By Joseph Callaway
Many home buyers focus on how long a home has been for sale, also known as Days on Market (DOM). The reasoning is that the longer a property goes unsold, the more overpriced it is and the lower an offer should be. This is often not the case and can lead to unfairly stigmatizing a property. There are many cases of sellers taking their homes off the market for three to six months hoping to escape this unfair judgment.
There can be, and often is, a good reason for a higher DOM, such as an uncooperative tenant, a long (but unsuccessful negotiation), or days lost to an extensive repair like a new roof. Conversely, a home may have a lower DOM even though it has been extensively marketed offline or through a ‘Coming Soon’ status on the Multiple Listing Service (MLS).
So why calculate Days on Market anyway? Actually, a large number of MLS systems across the nation do not include this calculation at all. They reason that DOM creates more confusion than certainty, so they simply exclude it. In Arizona, however, we have the DOM calculated on every listing.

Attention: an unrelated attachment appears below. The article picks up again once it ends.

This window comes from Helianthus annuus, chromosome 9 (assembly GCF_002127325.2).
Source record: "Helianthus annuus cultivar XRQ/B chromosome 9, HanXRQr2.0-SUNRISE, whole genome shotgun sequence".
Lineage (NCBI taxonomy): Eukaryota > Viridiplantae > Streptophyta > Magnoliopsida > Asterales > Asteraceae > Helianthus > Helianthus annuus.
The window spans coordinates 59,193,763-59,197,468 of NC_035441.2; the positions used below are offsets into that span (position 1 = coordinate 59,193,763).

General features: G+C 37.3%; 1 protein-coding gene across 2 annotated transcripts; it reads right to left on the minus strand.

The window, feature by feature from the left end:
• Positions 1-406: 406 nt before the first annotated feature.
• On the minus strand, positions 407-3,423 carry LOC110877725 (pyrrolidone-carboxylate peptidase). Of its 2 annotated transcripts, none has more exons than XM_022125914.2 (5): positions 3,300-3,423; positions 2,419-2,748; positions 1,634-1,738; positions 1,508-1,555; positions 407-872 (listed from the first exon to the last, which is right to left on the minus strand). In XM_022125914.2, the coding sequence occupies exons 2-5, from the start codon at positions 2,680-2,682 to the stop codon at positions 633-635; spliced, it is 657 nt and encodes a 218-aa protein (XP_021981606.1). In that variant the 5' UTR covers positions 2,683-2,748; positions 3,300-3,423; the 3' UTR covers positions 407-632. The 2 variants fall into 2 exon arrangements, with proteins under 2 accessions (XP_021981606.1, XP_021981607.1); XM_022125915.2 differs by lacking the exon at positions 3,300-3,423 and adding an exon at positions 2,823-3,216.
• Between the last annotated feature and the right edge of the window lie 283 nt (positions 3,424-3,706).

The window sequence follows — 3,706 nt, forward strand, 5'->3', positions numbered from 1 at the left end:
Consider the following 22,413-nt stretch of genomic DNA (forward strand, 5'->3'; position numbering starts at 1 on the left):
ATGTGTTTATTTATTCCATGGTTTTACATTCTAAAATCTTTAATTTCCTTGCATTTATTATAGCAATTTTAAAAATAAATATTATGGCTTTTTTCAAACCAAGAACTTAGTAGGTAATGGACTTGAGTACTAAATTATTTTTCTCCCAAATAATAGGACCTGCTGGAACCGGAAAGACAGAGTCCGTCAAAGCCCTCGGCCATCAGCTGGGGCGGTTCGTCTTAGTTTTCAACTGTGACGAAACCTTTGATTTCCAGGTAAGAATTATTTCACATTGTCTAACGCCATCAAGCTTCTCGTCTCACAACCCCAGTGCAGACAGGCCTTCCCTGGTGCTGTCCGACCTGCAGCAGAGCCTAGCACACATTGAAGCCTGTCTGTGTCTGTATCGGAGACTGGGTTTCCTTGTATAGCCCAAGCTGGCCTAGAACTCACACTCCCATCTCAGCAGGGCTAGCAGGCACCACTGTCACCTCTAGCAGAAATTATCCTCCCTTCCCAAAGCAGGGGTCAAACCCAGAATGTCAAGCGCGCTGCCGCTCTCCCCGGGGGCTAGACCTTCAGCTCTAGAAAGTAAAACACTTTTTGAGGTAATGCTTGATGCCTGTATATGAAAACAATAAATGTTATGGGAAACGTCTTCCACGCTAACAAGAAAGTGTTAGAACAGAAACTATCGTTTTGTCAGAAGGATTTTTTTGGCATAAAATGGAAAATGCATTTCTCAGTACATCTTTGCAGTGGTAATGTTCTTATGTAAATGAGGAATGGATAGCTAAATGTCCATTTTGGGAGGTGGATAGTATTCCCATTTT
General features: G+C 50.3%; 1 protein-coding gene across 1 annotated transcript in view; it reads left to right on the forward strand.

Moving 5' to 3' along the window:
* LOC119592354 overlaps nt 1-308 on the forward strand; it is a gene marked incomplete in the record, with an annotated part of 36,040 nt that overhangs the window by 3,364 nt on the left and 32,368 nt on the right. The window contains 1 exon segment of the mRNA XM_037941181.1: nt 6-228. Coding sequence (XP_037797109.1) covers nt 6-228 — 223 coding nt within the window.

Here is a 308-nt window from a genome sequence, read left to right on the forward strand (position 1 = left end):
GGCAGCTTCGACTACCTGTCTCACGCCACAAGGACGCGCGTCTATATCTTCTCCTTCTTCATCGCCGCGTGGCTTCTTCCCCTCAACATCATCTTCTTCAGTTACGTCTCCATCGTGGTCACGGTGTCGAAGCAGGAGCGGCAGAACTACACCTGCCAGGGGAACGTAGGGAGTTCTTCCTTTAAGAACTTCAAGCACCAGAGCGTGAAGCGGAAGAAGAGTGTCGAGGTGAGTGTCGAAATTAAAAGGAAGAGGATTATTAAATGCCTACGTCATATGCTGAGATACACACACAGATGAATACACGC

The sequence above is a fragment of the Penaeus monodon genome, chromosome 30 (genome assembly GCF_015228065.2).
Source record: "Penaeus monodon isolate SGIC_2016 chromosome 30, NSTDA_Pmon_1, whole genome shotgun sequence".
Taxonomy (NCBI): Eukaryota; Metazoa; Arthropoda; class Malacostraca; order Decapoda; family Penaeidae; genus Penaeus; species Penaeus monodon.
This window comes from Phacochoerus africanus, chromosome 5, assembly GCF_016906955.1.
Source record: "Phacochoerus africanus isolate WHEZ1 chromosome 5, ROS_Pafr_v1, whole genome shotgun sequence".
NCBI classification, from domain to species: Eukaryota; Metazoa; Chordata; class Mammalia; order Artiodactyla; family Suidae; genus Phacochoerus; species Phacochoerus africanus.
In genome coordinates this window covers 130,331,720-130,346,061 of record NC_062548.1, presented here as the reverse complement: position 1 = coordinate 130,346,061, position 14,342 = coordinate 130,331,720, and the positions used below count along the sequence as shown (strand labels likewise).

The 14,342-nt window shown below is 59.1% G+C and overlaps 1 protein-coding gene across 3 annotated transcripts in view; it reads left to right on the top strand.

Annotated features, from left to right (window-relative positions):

So, what do we do with it? The best approach is to look deeper when considering making a purchase offer. A real estate professional can find out many items more helpful to a home buyer than DOM. They can look up starting price, current price, how long a listing has been at the current price, what the seller paid and how long ago, and can approximate the seller’s equity. This is all more important information than overall Days on Market.
Another approach is to ask the seller, or the listing agent, for an explanation if the DOM seems high. Their answer or explanation may give you more guidance as you try to determine an offer or price the seller would accept.
Just bear in mind that Days on Market is simply a tool, not a rule.
Joseph Callaway is co-owner of Those Callaways, an independent brokerage operating in 85254 for 25 years. For additional information, visit ThoseCallaways.com or call 480-596-5751.